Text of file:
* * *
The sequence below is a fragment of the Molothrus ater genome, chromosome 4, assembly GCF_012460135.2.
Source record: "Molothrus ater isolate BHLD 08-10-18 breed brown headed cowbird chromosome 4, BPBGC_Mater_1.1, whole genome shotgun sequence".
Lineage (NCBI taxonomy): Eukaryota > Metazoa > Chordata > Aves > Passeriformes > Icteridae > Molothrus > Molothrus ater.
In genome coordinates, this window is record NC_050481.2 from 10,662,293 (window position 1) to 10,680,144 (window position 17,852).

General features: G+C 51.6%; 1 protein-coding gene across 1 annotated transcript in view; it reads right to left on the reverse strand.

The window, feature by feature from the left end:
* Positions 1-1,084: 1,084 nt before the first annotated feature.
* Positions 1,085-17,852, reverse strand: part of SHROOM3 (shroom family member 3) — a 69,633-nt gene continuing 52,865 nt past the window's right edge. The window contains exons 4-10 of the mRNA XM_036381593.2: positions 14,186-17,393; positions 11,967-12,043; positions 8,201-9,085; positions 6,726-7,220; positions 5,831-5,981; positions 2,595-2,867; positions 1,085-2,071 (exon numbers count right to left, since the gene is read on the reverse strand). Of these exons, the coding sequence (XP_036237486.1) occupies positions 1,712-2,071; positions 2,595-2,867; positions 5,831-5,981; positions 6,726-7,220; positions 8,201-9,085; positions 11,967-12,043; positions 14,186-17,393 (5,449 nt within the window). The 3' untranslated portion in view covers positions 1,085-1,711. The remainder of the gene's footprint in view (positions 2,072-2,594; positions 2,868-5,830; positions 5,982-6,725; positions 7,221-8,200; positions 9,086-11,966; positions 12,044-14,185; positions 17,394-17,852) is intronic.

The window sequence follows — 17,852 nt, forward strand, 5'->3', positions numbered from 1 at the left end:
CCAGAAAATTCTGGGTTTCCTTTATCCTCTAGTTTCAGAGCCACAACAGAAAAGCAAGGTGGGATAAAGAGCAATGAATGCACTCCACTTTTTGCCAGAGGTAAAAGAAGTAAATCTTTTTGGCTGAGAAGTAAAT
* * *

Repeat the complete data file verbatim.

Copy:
The sequence below is a fragment of the Molothrus ater genome, chromosome 4, assembly GCF_012460135.2.
Source record: "Molothrus ater isolate BHLD 08-10-18 breed brown headed cowbird chromosome 4, BPBGC_Mater_1.1, whole genome shotgun sequence".
Lineage (NCBI taxonomy): Eukaryota > Metazoa > Chordata > Aves > Passeriformes > Icteridae > Molothrus > Molothrus ater.
In genome coordinates, this window is record NC_050481.2 from 10,662,293 (window position 1) to 10,680,144 (window position 17,852).

General features: G+C 51.6%; 1 protein-coding gene across 1 annotated transcript in view; it reads right to left on the reverse strand.

The window, feature by feature from the left end:
* Positions 1-1,084: 1,084 nt before the first annotated feature.
* Positions 1,085-17,852, reverse strand: part of SHROOM3 (shroom family member 3) — a 69,633-nt gene continuing 52,865 nt past the window's right edge. The window contains exons 4-10 of the mRNA XM_036381593.2: positions 14,186-17,393; positions 11,967-12,043; positions 8,201-9,085; positions 6,726-7,220; positions 5,831-5,981; positions 2,595-2,867; positions 1,085-2,071 (exon numbers count right to left, since the gene is read on the reverse strand). Of these exons, the coding sequence (XP_036237486.1) occupies positions 1,712-2,071; positions 2,595-2,867; positions 5,831-5,981; positions 6,726-7,220; positions 8,201-9,085; positions 11,967-12,043; positions 14,186-17,393 (5,449 nt within the window). The 3' untranslated portion in view covers positions 1,085-1,711. The remainder of the gene's footprint in view (positions 2,072-2,594; positions 2,868-5,830; positions 5,982-6,725; positions 7,221-8,200; positions 9,086-11,966; positions 12,044-14,185; positions 17,394-17,852) is intronic.

The window sequence follows — 17,852 nt, forward strand, 5'->3', positions numbered from 1 at the left end:
CCAGAAAATTCTGGGTTTCCTTTATCCTCTAGTTTCAGAGCCACAACAGAAAAGCAAGGTGGGATAAAGAGCAATGAATGCACTCCACTTTTTGCCAGAGGTAAAAGAAGTAAATCTTTTTGGCTGAGAAGTAAAT